City of Sound is about cities, design, architecture, music, media, politics and more. Written by Dan Hill since 2001.

The Warriors emerge

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Rockstar announce a new slew of games, including the promised new version of Grand Theft Auto for the PSP. Also, with an eye perpetually trained on riling Middle England, their new game Bully. Any gossip on that?

Possibly more of interest – to me anyway – is the announcement that they are making a videogame version of the classic early 80s NYC movie, The Warriors, which I speculated about this time last year.

Looking back, I suggested that Rockstar now had an urban form it could ‘re-skin’ for numerous different games.

“Rockstar and others have virtually (pun intended) built the digital infrastructure to generate generic large city forms. All they have to do is drape a particular cultural fabric over it, and the architecture, clothes, music, adverts etc. all just fall into place” [Video Game Flâneur]

And looking at the screenshots on the currently basic Warriors promo site, it would seem that the mis-en-scene is indeed a remix of the dystopia fantasy devised for GTA and Manhunt.


As those games were in turn based on the imaginary cities conjured up by films like The Warriors, it’s no surprise we’re in this increasingly rich symbiotic swirl of fictional cities and histories. Leaving aside the ‘video game flaneur’ aspects, I’m intrigued to find out how good the game will be – whether it’ll capture the sense of ‘broken city’ so evident in the movie (and others of the same time, like Downtown 81, Escape from New York etc), the great sense of an ‘alien’ fashion and music emerging, and yes, the campness of the whole thing too 🙂

Either way, again Rockstar seem streets ahead in terms of building a platform for city-based gaming.

Rockstar: The Warriors


4 responses to “The Warriors emerge”

  1. Andrew Avatar

    “…trained on riling Middle England.”
    There’s a “Middle England”, just like there’s a “Middle America?” Which stands in for “people who tend to be easily offended by so-called ‘cultural values’ issues?” I did not know this.


  2. Dan Avatar

    Ah yes. It’s a term in common circulation here now, but this smart essay at The New Statesmen plays up its links to ‘Middle America’ and the slipperiness of its definition. (The “smart essay at the New Statesmen” has suddenly and mystifyingly reverted to pay-per-view – doh. Might work for you.) It has a go at a definition, in the context of the newspaper most closely identified with the term over here – the Daily Mail:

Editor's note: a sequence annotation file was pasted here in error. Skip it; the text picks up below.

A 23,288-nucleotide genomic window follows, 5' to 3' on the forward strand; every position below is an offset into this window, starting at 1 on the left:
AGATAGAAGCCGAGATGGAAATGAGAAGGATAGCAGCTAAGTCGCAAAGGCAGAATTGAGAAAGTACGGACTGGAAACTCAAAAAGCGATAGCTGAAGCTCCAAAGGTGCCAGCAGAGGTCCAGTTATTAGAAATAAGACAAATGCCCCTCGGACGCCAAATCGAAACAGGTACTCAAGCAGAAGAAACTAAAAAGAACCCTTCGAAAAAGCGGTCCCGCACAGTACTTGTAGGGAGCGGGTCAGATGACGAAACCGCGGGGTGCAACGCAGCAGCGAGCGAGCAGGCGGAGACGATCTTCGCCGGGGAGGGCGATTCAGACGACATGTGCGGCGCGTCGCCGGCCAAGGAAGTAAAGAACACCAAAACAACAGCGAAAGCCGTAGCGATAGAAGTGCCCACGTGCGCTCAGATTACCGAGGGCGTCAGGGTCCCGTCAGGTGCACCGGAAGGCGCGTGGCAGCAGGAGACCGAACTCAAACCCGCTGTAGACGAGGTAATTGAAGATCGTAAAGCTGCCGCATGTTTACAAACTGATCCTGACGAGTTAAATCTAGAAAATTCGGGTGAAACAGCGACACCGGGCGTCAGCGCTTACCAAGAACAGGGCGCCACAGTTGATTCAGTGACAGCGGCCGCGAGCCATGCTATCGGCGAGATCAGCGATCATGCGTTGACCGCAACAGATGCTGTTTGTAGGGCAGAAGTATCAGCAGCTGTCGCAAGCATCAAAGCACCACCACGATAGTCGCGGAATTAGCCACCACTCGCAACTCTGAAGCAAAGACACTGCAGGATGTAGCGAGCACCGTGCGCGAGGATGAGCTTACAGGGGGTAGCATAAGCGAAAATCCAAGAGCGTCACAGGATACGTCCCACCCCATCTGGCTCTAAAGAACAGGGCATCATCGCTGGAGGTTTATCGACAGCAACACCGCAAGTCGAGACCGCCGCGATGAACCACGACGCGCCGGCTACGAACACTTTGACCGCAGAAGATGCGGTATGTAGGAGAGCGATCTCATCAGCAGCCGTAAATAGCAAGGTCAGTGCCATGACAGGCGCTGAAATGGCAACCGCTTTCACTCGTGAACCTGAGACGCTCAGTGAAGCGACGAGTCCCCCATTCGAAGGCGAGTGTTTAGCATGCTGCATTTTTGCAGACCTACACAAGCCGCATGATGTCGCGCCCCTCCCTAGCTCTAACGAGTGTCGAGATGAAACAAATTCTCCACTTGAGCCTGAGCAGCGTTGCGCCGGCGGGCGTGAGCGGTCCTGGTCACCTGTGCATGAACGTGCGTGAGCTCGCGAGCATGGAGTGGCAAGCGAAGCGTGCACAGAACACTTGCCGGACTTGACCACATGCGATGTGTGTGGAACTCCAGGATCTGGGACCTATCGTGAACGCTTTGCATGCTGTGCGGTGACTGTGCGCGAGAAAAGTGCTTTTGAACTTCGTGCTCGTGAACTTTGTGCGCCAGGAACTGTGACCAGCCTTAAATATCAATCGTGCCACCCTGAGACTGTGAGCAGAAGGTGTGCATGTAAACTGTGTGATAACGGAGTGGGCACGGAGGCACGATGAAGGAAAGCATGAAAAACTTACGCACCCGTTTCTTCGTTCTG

“The Mail’s solution is to define Middle England by its opposites: “Islington Person”, “Cool Britannia”, “the chattering classes”. It avoids specific reference to troublesome issues such as class, money and power, which might reveal that the middle classes do not make up the whole of the country and are far from homogeneous anyway. Instead, it contrasts the blameless routine of Tesco and the school run with the modish lifestyle of metropolitan intellectuals, who spout off about the country’s problems at north London soirees. And it prefers nice, female newsreaders (Fiona Bruce, Natasha Kaplinsky) to smart-alec macho inquisitors from the west London mafia (Paxman, Humphrys). There is a clear resemblance to what Frank calls the “latte libel” – the automatic equation of American liberal politics with arrogant, elitist cultural tastes, such as a liking for coffee with a fancy foreign name.”

    In this context, you can see why Middle England might have had a problem with Manhuntas Alice points out. For the record, I loved Manhunt and spent months completing it. Infer from that what you will in terms of my association or not with Middle England 😉


  3. Simon Avatar

    I have a similar suggestion for the makers of the Getaway series: how about using the engine & London model for a game based on the Professionals TV show?
    Unfortunately there is no known way to contact Soho Studio by e-mail. Oh well…


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